Atlanta, Georgia based law firm Childers, Schlueter & Smith, LLC recently filed another 25 Stryker hip replacement lawsuits, joining nearly 1,800 other Stryker lawsuits pending in U.S. District Court. Stryker lawsuits have been consolidated into multicounty litigation (MCL) in the Superior Court in Bergen County, New Jersey, and into multidistrict litigation (MDL) in the U. S. District Court of Minnesota. The MDL is being overseen by U.S. District Judge Donovan W. Frank, and is expected to grow by hundreds of new hip implant recall cases in the next few months alone.
Many of the new plaintiffs in the MDL proceedings have undergone surgery to have their hip stems removed, but some are still in the medical monitoring phase to determine if a hip implant revision surgery will be necessary in the future. These lawsuits, like the others, claim that Stryker did not adequately test the artificial hip stems to ascertain that they would not fret, corrode, or otherwise deteriorate and lead to severe metal toxicity in those receiving the implants. The lawsuits also allege that:
- Stryker’s representation that the hips stems would not fret or corrode were misleading to both physicians and consumers
- Stryker marketed the device as a perfect fit for younger patients, leading doctors and patients to believe that it was superior to other hip implants available
- The hip stems contain design and manufacturing defects that can cause serious or even permanent damage to patients
- Stryker aggressively marketed the hip implants without informing consumers about the risks when safer alternatives were available
The Rejuvenate and ABG II hip stems were voluntarily recalled by Stryker in June 2012 after reports of corrosion and fretting at the modular neck-junction were received. At the time of the recall, Stryker issued a report stating that the neck components of Rejuvenate and ABG II are made of chromium and cobalt, the stems are coated with titanium, and the two parts wearing against each other will generate metallic debris released into the patient’s bloodstream or surrounding body tissue.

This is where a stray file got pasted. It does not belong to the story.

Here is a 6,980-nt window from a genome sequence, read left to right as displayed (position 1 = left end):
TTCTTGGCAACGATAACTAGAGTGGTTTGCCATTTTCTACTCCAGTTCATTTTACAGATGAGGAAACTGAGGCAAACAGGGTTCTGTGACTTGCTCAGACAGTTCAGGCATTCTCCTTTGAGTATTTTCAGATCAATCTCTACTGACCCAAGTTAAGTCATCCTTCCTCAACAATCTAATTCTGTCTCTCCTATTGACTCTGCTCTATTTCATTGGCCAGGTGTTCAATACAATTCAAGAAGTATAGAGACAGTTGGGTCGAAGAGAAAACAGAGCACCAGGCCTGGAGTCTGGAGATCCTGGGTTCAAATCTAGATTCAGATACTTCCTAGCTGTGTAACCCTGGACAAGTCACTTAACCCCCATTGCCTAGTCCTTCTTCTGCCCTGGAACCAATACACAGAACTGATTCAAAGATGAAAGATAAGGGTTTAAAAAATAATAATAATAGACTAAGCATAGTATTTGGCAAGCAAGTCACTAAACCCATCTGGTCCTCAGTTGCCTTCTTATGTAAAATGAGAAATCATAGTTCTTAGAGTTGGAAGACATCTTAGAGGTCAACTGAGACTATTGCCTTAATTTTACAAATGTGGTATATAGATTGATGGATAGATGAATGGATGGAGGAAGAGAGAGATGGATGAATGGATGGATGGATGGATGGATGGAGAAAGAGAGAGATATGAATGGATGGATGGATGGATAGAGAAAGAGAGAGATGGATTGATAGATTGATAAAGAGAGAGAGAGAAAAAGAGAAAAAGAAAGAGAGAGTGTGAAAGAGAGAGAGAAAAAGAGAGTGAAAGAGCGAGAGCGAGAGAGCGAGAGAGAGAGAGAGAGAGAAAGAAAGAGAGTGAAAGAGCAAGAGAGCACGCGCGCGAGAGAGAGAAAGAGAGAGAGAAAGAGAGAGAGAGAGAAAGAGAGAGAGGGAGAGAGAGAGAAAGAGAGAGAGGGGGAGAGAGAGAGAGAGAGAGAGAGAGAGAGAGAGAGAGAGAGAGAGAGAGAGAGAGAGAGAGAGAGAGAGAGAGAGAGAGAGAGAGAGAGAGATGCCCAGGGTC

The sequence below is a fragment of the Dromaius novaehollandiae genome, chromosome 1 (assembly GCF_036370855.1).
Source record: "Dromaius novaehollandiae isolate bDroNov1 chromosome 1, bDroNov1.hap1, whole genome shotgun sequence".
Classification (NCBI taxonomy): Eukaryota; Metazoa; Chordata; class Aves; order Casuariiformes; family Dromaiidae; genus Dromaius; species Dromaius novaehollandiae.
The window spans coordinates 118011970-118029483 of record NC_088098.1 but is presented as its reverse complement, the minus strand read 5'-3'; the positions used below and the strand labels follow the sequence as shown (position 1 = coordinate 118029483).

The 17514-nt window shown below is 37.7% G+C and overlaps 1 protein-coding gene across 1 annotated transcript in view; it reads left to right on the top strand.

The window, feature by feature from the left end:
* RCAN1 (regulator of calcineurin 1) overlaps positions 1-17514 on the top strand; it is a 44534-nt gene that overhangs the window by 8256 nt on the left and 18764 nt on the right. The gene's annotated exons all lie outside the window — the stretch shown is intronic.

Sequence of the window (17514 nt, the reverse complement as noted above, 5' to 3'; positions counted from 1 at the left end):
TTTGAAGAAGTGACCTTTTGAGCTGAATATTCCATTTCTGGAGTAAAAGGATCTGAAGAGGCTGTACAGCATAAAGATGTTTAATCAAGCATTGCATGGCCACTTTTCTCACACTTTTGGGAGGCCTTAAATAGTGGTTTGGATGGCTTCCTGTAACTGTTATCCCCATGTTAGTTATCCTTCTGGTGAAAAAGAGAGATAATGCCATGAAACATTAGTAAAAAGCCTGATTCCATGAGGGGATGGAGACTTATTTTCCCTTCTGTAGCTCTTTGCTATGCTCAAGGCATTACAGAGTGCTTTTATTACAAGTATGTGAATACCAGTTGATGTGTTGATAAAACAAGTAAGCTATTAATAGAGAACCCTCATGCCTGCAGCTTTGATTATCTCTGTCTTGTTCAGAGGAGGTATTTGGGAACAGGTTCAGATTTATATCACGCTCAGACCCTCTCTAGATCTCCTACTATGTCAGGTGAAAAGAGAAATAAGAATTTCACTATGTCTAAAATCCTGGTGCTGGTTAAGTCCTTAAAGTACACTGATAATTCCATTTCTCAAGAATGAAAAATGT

The metallic debris can cause patients to experience negative side effects, including local tissue reactions, swelling, and pain. It can also require the removal of the lower portion of the modular stem due to design failures in the human body. Stryker advised that hip implant recipients should have their blood tested for metal ions and imaging screening, even if they are not experiencing any problems with their hips.
CSS is experienced in handling the legal matters faced by claimants that have recalled Stryker hip device(s) and ensures its clients are well informed on the monitoring process of their claims. In addition to these services, the challenges of reimbursement for past and future medical expenses, mileage and lost wages through the Broadspire process are handled for free to CSS clients while the Firm pursues the product liability claim on a contingent fee basis. (no fee until your claim is settled or tried to verdict in favor of a client).
For more information of the Top 10 Things All Stryker Hip Implant Patients Need To Know check out our previous blog on the hip implant recall.
Childers Schlueter & Smith, LLC is taking a leading role in the National litigation by appointment of its partner, Richard Schlueter, by Federal Judge Donovan Frank to the Plaintiff Steering Committee ( PSC) in MDL 13-2441 IN Re: Stryker Rejuvenate and ABG II hip implants products liability litigation.
If you have questions about your potential Stryker hip implant recall case and want answers, please contact us today. Our hip implant lawyers are standing by to help and will discuss your claim with you in detail. All inquiries are kept completely confidential.